Strong statewide and federal clean-energy policies have positioned California as the nation’s solar energy leader in terms of generating new, well-paying construction and permanent jobs while working to curb climate change, according to a new report by UC Berkeley.
The Donald Vial Center on Employment in the Green Economy at Berkeley found that California’s use of electricity from renewable sources increased from 11 percent in 2008 to nearly 20 percent in 2013. The center’s report, “Environmental and Economic Benefits of Building Solar in California,” released today (Monday, Nov. 10), notes that more than 15,000 new jobs have been created over the last five years by California’s solar-farm construction boom, with workers building solar arrays earning on average $78,000 a year plus health and other benefits.
“When we combine high-road construction practices like union apprenticeship with smart environmental policies and green technologies, we can tackle climate change and grow a clean energy economy that sustains working families,” said John O’Rourke, 9th District International vice president of the International Brotherhood of Electrical Workers.
The Sierra Club and the IBEW are holding a press event at 9:30 a.m. today (Monday, Nov. 10) at the IBEW-NECA Zero Net Energy Center to discuss how these smart national and statewide clean energy policies have led to this incredible job growth. An advisor from the White House and this report’s author will attend.
“California has made addressing climate disruption a priority, which has led to a thriving clean energy economy and the creation thousands of new, exciting, and meaningful opportunities for our workforce. This report is proof of that success and an example of how protecting our health and environment creates jobs and boosts the economy,” said Michael Brune, executive director of the Sierra Club.
“However,” he said, “we are only scratching the surface of our clean energy potential and with it incredible job growth. California must continue to push for more clean energy generation and inspire the rest of the nation to follow.”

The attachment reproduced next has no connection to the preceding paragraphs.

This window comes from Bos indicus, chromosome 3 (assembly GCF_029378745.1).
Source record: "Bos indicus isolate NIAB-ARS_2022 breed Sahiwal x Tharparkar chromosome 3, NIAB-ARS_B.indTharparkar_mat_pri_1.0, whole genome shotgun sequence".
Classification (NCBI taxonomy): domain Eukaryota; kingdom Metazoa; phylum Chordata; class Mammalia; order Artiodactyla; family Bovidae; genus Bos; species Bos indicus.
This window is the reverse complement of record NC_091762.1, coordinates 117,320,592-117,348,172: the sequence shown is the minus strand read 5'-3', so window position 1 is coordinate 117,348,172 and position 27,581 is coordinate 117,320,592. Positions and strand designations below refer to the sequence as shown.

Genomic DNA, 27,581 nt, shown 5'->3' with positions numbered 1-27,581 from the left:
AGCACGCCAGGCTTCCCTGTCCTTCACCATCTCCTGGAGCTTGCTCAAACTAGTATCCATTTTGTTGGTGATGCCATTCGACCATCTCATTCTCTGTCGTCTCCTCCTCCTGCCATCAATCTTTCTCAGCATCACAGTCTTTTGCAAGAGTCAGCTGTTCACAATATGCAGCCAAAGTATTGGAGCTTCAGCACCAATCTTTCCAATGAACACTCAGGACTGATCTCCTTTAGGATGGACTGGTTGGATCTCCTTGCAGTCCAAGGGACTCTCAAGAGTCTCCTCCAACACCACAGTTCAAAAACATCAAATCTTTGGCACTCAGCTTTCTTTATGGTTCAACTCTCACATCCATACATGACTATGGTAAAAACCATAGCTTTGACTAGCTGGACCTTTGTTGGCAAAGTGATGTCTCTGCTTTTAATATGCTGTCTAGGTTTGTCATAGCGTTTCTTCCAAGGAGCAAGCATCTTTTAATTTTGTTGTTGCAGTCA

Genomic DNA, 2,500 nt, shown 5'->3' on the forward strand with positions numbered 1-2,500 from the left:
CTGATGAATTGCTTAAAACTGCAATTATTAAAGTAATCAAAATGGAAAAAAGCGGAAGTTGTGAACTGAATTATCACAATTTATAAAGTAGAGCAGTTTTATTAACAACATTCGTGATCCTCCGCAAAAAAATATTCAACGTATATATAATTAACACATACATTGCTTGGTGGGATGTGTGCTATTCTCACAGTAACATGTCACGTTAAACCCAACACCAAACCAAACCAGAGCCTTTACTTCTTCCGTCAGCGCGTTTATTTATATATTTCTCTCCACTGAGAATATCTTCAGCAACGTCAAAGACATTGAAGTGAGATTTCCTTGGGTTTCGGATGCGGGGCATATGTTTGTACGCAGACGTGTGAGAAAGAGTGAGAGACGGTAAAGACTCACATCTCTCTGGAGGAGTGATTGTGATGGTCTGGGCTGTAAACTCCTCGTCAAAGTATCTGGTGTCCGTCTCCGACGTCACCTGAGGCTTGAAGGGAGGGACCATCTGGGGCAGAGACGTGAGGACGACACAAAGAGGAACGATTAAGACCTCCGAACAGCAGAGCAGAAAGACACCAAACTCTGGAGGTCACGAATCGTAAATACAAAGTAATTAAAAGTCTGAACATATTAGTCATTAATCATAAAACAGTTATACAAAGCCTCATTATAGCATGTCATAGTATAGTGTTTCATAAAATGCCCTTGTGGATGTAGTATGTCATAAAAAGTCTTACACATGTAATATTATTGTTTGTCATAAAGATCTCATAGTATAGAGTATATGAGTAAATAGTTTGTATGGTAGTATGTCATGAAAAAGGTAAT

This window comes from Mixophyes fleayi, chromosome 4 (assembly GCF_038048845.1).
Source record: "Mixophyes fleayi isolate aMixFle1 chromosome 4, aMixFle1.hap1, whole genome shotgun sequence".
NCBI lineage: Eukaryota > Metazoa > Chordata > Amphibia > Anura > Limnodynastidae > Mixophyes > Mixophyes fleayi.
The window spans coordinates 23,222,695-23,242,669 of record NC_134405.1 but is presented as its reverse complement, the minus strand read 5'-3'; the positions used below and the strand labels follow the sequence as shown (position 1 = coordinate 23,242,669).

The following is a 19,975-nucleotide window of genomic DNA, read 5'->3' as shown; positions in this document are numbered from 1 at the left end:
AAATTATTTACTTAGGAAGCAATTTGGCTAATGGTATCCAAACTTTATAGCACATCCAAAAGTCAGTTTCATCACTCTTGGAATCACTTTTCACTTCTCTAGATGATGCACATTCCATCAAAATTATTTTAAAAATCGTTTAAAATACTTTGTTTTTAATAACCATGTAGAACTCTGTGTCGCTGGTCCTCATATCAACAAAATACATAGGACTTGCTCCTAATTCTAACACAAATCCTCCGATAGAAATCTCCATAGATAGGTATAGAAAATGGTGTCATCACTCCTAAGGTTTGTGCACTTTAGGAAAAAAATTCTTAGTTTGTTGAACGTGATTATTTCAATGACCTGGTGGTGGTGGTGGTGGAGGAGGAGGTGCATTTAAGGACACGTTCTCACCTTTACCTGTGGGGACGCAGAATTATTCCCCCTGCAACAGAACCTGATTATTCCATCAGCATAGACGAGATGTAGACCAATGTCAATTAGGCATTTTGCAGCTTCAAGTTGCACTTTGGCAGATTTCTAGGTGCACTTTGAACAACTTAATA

The jobs include 10,000 construction jobs building utility-scale solar facilities, which are essentially big solar farms that generate electricity and supply it to the energy grid. They are often located in less-populous areas, as opposed to small-scale solar arrays in cities or solar panels installed on rooftops. For several projects, labor and environmental groups, like the IBEW and Sierra Club, have worked together to ensure projects are built in an environmentally-responsible way that avoids harmful impacts to sensitive habitat and creates good-quality jobs.
Other solar jobs involve operating and maintaining the utility-scale plants, which have lifespans of roughly 25 years, and pay about $69,000 a year, and include new jobs created up and down the solar supply chain.
Recently installed solar farms account for about 75 percent of California’s newly installed, solar power-generated electricity.
“In California, the construction jobs created by the utility-scale solar boom have been good jobs paying decent wages, providing good benefits, and creating upward-mobility career ladders for blue-collar construction workers,” says study author and UC Berkeley visiting scholar Peter Philips, a professor of economics at the University of Utah and an authority on the country’s construction labor market.
“However,” says Philips, “in states without policies and practices that bend construction work towards high-skilled careers, solar projects often obtain workers from temporary labor agencies. Most of these workers earn low wages with limited benefits and they have little access to training or career advancement.”
The report recommends four key policy actions to build on California’s leadership in this area. They include:
- Renewing the federal Investment Tax Credit at 30 percent after its current expiration date of December 2016;
- Expanding California’s statewide renewable energy mandate beyond its current goal of 33 percent;
- Protecting Assembly Bill 32, the state’s landmark climate change legislation, from implementation delays or weakening; and
- Promoting collective bargaining and joint labor-management apprenticeship programs on energy projects during construction, operation and maintenance.
The complete report, “Environmental and Economic Benefits of Building Solar in California: Quality Careers—Cleaner Lives,” can be found online.